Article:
With the natural uncertainties of unresolved human decisions, the value of activities like reflection, meditation, and analysis become real. As alternatives to acting on impulse, they do not free us from metaphysical predestination, but they can liberate us from practical folly. Recognizing the usefulness of freewill as a concept provides a foundation for recognizing the usefulness of much of philosophy and psychology. Ethics becomes especially crucial once one accepts that carefully weighing a decision to act, while itself also a decision, offers up the potential to better control the outcomes of our actions.
Even so, recognizing the human responsibility to restrain the worst of our impulses and pursue the best of our aspirations can be taken too far. Neurological damage, chemical addiction, or even a genetic predisposition to mental illness can create conditions that inhibit sound decision-making processes. In some instances the mysteries shrouding human motives are less significant than identifiable externalities that also have predictive value in assessing human behavior.
This insight goes beyond justification for providing treatment to people with psychological problems. Action on a societal level can result in significant change. Strong anti-poverty programs do not insure that any particular individual will never commit a theft. Yet property crimes and crimes of violence both tend to decline as poverty is alleviated (and rise in response to a surge of poverty.) It may be unfair to characterize advocates of cutthroat economics as culpable in the same way that actual thieves and murderers are. Yet, as far as useful illusions go, social responsibility seems to deserve a place alongside personal responsibility.
Perhaps the most important consideration in assessing predestination and freewill is the role of uncertainty. Rare is the tyrant lacking a conviction born out of certainty that his personal destiny involves taking bold action as a national leader. Even worse than shrugging at the impulse to do wrong is surrendering to a sense of fate driving some grand plan forward. If indeed a particular grand plan is worthy of pursuit, then it will stand up under the rigors of methodical analysis. In fact, thoughtful reflection on any worthwhile agenda should only serve to refine understanding of related goals and methods.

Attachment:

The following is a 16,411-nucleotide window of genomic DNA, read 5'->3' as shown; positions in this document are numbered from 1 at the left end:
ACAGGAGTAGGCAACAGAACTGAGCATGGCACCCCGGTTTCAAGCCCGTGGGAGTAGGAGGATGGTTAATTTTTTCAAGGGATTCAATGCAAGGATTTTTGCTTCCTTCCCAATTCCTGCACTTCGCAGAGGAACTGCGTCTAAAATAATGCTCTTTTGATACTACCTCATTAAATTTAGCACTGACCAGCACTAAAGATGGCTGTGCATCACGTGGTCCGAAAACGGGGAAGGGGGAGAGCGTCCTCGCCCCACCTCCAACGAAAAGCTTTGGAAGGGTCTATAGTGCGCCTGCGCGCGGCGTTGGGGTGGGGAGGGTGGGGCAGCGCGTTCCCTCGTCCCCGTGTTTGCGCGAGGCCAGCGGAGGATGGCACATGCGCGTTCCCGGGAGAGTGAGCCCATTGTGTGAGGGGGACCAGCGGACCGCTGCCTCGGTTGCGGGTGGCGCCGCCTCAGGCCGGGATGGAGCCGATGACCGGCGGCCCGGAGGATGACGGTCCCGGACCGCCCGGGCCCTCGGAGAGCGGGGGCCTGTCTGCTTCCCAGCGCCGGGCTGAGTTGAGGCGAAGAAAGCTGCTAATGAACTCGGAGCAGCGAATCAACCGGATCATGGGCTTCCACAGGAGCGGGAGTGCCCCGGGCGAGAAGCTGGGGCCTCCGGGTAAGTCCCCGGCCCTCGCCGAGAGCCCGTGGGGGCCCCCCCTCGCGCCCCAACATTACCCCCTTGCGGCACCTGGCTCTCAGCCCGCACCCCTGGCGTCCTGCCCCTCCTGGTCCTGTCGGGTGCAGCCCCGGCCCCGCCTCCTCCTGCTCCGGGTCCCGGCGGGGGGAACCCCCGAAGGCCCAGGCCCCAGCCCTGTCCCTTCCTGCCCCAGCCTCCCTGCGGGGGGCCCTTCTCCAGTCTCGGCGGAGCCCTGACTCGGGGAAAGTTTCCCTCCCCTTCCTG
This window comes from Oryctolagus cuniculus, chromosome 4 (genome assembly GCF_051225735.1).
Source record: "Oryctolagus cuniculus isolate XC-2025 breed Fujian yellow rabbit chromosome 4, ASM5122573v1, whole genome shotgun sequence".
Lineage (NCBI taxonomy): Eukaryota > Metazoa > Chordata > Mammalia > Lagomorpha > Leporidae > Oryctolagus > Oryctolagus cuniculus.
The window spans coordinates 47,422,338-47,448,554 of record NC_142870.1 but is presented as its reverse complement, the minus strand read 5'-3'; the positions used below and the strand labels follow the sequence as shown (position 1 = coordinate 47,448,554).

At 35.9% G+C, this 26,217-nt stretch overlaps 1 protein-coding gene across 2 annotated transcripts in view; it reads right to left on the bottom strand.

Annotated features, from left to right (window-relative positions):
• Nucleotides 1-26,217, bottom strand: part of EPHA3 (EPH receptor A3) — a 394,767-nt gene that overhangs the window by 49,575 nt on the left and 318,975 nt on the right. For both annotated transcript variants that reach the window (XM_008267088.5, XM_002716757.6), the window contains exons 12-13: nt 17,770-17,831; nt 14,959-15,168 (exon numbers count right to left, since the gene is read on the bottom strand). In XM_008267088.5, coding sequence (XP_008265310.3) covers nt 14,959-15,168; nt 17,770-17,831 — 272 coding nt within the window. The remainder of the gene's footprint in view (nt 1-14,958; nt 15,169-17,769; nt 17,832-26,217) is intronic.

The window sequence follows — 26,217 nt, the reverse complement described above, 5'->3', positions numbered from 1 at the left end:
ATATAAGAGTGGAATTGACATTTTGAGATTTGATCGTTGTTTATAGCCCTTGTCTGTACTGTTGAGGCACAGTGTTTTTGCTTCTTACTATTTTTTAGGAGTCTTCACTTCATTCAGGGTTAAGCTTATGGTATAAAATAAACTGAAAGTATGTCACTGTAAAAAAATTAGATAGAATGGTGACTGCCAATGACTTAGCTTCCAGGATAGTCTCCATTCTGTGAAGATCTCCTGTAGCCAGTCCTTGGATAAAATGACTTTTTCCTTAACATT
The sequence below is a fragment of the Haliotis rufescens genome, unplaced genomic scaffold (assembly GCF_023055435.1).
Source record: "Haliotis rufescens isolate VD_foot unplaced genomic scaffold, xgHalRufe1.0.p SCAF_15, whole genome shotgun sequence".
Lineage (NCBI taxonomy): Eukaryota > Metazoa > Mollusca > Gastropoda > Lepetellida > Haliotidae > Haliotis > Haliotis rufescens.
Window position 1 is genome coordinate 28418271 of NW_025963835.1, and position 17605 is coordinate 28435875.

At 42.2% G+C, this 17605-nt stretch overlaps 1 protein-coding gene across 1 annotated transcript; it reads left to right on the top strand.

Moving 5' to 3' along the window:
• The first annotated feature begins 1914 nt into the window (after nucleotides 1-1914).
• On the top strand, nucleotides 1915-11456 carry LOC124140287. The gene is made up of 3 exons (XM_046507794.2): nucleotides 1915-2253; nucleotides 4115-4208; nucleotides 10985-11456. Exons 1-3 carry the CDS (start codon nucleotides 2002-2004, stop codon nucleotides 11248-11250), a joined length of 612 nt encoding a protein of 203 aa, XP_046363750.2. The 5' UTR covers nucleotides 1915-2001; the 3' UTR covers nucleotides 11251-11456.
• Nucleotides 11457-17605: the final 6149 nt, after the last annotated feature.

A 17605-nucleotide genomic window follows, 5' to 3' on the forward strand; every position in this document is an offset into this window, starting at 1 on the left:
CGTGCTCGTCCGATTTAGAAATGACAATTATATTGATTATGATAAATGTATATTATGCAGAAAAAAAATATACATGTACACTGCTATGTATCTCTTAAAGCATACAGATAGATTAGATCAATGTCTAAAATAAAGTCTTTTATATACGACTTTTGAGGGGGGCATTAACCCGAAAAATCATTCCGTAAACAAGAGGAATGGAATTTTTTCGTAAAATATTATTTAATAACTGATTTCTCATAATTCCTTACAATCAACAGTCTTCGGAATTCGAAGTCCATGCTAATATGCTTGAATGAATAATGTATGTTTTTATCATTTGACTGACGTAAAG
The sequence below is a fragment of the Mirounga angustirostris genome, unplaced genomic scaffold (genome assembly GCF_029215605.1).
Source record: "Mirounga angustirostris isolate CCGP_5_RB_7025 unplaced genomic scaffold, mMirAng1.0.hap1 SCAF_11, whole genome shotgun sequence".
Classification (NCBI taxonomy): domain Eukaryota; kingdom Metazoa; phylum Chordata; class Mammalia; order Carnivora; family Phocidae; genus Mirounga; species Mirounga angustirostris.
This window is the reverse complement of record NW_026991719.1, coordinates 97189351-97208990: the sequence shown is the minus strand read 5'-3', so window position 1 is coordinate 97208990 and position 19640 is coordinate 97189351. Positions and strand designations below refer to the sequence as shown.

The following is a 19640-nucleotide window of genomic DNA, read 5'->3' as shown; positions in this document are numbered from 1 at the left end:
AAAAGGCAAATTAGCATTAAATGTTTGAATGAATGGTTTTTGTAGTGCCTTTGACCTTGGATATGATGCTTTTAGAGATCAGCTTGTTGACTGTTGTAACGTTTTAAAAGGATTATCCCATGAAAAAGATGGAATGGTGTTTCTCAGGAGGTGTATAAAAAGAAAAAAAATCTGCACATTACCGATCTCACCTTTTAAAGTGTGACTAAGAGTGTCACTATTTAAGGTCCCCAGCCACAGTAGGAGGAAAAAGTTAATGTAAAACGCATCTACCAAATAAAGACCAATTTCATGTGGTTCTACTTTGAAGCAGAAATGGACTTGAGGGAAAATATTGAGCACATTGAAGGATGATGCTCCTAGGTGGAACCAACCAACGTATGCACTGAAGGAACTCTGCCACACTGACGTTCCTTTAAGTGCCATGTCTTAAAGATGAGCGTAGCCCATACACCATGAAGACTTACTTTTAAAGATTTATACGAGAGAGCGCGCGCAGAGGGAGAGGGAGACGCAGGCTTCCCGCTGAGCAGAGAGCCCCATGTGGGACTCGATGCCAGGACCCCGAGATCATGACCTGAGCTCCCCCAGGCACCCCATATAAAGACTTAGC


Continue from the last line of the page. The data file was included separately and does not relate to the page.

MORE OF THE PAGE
Predestination is a useful concept when it comes to the philosophy of the natural universe. It also has some application when it comes to the formulation of social and economic policies. However, it has very limited usefulness when applied to personal perspectives on individual behavior. Limitations in that understanding remind us that freewill is crucial to understanding our own behavior. It is through processes that create the perception of freewill that we are able to escape our most destructive tendencies. Be they delusions of grandeur or compulsions to do harm, the perspective freewill offers is a means to transcend it all.
Yet is it really just a perspective . . . just a perception? If one grants that view, so much else must be written off as illusion. Emotions and reasoning may be the way we experience neurochemical processes, but those experiences have a reality of their own. Living within our mortal limitations, it is this reality that defines the human condition. In one sense we are a small part of a complex chemical reaction that has been ongoing for billions of years. Yet in another very real sense, we are the sum of the choices we make.